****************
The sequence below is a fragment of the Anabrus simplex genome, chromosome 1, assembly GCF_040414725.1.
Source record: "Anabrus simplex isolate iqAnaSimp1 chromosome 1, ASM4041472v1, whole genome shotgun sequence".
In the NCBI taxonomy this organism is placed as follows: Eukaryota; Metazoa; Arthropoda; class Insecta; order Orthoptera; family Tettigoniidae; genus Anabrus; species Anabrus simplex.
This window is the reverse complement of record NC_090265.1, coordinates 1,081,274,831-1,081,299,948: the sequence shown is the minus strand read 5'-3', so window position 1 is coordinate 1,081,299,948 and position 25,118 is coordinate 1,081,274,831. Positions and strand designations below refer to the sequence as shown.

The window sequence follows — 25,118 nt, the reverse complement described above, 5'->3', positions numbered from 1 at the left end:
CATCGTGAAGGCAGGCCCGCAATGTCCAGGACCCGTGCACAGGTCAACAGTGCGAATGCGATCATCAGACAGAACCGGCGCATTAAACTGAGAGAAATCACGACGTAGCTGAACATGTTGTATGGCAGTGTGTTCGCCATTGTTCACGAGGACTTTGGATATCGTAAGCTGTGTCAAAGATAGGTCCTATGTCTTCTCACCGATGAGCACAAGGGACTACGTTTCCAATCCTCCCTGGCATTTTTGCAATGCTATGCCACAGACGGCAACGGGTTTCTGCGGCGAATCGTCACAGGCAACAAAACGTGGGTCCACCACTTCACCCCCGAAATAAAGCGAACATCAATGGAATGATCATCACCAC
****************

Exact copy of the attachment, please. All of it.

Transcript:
The sequence below is a fragment of the Anabrus simplex genome, chromosome 1, assembly GCF_040414725.1.
Source record: "Anabrus simplex isolate iqAnaSimp1 chromosome 1, ASM4041472v1, whole genome shotgun sequence".
In the NCBI taxonomy this organism is placed as follows: Eukaryota; Metazoa; Arthropoda; class Insecta; order Orthoptera; family Tettigoniidae; genus Anabrus; species Anabrus simplex.
This window is the reverse complement of record NC_090265.1, coordinates 1,081,274,831-1,081,299,948: the sequence shown is the minus strand read 5'-3', so window position 1 is coordinate 1,081,299,948 and position 25,118 is coordinate 1,081,274,831. Positions and strand designations below refer to the sequence as shown.

The window sequence follows — 25,118 nt, the reverse complement described above, 5'->3', positions numbered from 1 at the left end:
CATCGTGAAGGCAGGCCCGCAATGTCCAGGACCCGTGCACAGGTCAACAGTGCGAATGCGATCATCAGACAGAACCGGCGCATTAAACTGAGAGAAATCACGACGTAGCTGAACATGTTGTATGGCAGTGTGTTCGCCATTGTTCACGAGGACTTTGGATATCGTAAGCTGTGTCAAAGATAGGTCCTATGTCTTCTCACCGATGAGCACAAGGGACTACGTTTCCAATCCTCCCTGGCATTTTTGCAATGCTATGCCACAGACGGCAACGGGTTTCTGCGGCGAATCGTCACAGGCAACAAAACGTGGGTCCACCACTTCACCCCCGAAATAAAGCGAACATCAATGGAATGATCATCACCAC